Mojo seasoning is a marinade fondly used in Cuba, many parts of South America, and the Caribbean. This seasoning uses citrus juices as a base.
Today, mojo is an integral part of several Cuban recipes. Traditional Cuban dishes are spiced with readily available, inexpensive simple ingredients. Most dishes rely on few basic spices such as cumin, garlic, bay leaves, and oregano.
This article brings home to you the basic facts on mojo seasoning, its origin, uses, ingredients, flavor profile, and mojo marinade recipe.
What Is Mojo Seasoning?
The word “mojo’ literarily means a magic spell, hex, or charm. In the world of cookery, mojo refers to several types of sauces with different levels of spiciness. In each region, you’ll find several versions of mojo seasoning with differences in ingredients and iterations. Generally, the primary constituents in the mojo mix are olive oil, local pepper varieties, paprika, garlic, cumin, and citrus juices.
Basically, it’s a marinade popularly used in Canary Islands, Cuba, and then spread to many parts of the Caribbean and South American countries.
Mojo seasoning has so many variations and it’s a good spice blend to add to your rack. You may make a customized version of this spice blend to suit your taste preferences. Actually, it’s said that in the Canary Islands every family had their own unique recipe for this citrusy spicy mix.
Dry mojo seasoning contains ground dry spices, herbs, and dry peels of citrus fruits. Whereas freshly made mojo marinade is like a sauce wherein fresh lime and orange juices, and vegetable oil are used besides the other ground spices.
Origin of Mojo
In the past, the Canary Islands of Spain remained isolated from the rest of the world for years till the 20th century, and the local inhabitants gradually developed a flavorful spice mix to marinate their favorite dishes.
Mojo originated in the Canary Islands where the inhabitants simply used a blend of locally available spices and herbs to marinate seafood and meat dishes. Traditional Canary cuisines use two main varieties of mojo – red mojo (Mojo Rojo) and green mojo (Mojo Verde).
The main features of Canarian cuisines are its freshness, variety, and richness of ingredients.
How Does Mojo Seasoning Taste Like?
Widely used in the Caribbean and South American cuisines, mojo is a citrus-based marinade used with seafood, chicken, pork, or beef. It is the signature marinade of Cuba and it finds its way into several dishes in different cuisines across the world.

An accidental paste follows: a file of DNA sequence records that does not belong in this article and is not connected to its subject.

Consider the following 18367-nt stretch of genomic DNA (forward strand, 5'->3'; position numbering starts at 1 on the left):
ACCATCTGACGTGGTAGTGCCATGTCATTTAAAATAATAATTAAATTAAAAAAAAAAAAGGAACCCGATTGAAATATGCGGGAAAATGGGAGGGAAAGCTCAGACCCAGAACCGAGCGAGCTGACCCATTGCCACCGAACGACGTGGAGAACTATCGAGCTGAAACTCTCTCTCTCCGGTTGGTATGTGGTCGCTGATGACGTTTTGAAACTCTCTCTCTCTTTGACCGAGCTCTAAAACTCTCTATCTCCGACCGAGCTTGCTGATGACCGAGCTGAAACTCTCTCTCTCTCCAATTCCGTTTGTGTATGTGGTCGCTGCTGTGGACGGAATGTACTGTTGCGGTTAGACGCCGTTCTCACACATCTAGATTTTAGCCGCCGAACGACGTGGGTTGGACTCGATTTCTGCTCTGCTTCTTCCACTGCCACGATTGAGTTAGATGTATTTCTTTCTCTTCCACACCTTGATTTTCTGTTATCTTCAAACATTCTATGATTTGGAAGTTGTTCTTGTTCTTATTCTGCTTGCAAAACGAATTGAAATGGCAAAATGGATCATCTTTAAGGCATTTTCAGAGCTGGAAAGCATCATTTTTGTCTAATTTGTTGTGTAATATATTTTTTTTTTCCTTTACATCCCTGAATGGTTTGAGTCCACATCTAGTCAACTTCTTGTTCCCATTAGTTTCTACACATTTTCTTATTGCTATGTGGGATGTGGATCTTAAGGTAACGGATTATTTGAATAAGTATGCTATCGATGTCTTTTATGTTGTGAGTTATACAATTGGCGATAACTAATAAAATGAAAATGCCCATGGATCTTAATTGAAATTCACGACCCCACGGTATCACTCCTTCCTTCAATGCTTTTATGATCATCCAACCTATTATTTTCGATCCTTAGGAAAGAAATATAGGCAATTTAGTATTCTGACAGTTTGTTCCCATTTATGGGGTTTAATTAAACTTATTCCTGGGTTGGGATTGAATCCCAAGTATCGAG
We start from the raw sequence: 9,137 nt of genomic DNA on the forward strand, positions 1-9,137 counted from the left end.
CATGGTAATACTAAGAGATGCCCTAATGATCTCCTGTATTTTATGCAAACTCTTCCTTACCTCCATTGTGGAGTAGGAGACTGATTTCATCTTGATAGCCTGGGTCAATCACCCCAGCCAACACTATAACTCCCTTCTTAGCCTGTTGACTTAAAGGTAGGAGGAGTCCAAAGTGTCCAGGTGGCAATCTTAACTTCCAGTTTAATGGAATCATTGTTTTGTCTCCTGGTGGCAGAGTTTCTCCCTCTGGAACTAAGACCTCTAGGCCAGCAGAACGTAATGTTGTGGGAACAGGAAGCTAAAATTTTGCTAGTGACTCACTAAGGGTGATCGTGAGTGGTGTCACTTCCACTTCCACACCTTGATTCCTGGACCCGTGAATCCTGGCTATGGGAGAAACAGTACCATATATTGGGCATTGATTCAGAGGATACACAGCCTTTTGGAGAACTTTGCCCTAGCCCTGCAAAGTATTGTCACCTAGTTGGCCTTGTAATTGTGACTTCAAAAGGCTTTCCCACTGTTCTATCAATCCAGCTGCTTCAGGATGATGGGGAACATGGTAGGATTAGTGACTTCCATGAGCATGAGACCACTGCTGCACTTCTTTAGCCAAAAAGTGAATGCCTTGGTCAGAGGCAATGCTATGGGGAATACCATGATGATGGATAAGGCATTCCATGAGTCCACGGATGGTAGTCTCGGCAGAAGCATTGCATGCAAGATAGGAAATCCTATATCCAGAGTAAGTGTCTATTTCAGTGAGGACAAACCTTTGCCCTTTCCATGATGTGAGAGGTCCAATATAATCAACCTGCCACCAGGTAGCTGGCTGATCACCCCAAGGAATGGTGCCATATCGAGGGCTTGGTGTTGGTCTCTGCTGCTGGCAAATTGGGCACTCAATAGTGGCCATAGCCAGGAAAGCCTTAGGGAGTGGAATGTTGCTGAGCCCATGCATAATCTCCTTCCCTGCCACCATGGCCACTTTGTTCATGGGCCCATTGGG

The taste of mojo is dominated by bold spices and zesty citrusy notes. The secret of tastes in many Cuban dishes is indebted to this seasoning. Mojo adds deliciously citrus notes and mild sweetness to the dish. Peppers used in mojo seasoning produce a lingering heat on your taste buds. Its earthy aroma and tangy flavor are a wonderful treat for your sensory pleasures of taste. In short, the mojo mix is slightly peppery, somewhat spicy, a bit tangy, yet sweet and citrusy.
Today, there are several variants of mojo mix with differences in few ingredients and taste profiles. A traditional mojo seasoning includes garlic, cumin, black pepper, onion, oregano, olive oil, orange and lemon juices.
Often, different combinations of citrusy juices are used in mojo mix such as orange and lime, carambola and pineapple, or simply use vinegar. One or two of the citrus juice is added to a mixture of herbs, onion, garlic, cumin, coriander, and red/black pepper.
Mojo marinade, also known as mojito marinade, is very popular in Cuban cuisines, especially, to marinate seafood, beef, pork, and poultry dishes.
Different versions of mojo marinades are used according to the desired taste profile for each dish. In fact, you’ll find the almost every Cuban family has a specific mojo recipe that features its own unique spin on it. For example, some prefer to include oil but others may omit it. Usually, oil is omitted while marinating fattier meats like pork but oil is a nice addition to marinades used for lean poultry meat. Similarly, few ingredients and proportions of constituents used in this mix also vary from recipe to recipe.
A typical fresh mojo marinade consists of:
- 1 cup fresh orange juice
- ½ cup fresh lemon juice
- ½ cup fresh oregano (coarsely chopped bits)
- 1/3 cup vegetable oil
- 10 minced garlic cloves
- 1 tablespoon ground pepper
Common Uses of Mojo Seasoning
Generally, mojo seasoning is used for marinating meat and seafood dishes. It’s often used as steak rub, or to season grilled seafood, grilled chicken, fried green plantains, or boiled yucca.
In Cuban cuisine, it’s the main ingredient in sofrito, a base ingredient for many traditional dishes. Dried and ground mojo is used for making different types of marinades and sauces.
Mojo, also known as “Spanish Barbecue Sauce“, is used for making Cuban mojo dip, sauce or to marinate fish, beef, pork, or chicken.
This salt-free Cuban spice mix is excellent for seasoning chicken or pork before roasting. Mojo mix is also used as a topical flavoring for meat, seafood, and vegetable dishes.
In the Southern region of the United States, restaurants serve a different version of mojo seasoning which includes additional ingredients like avocado and tomato; used as a spicy, tangy barbecue sauce with a hint of sweetness.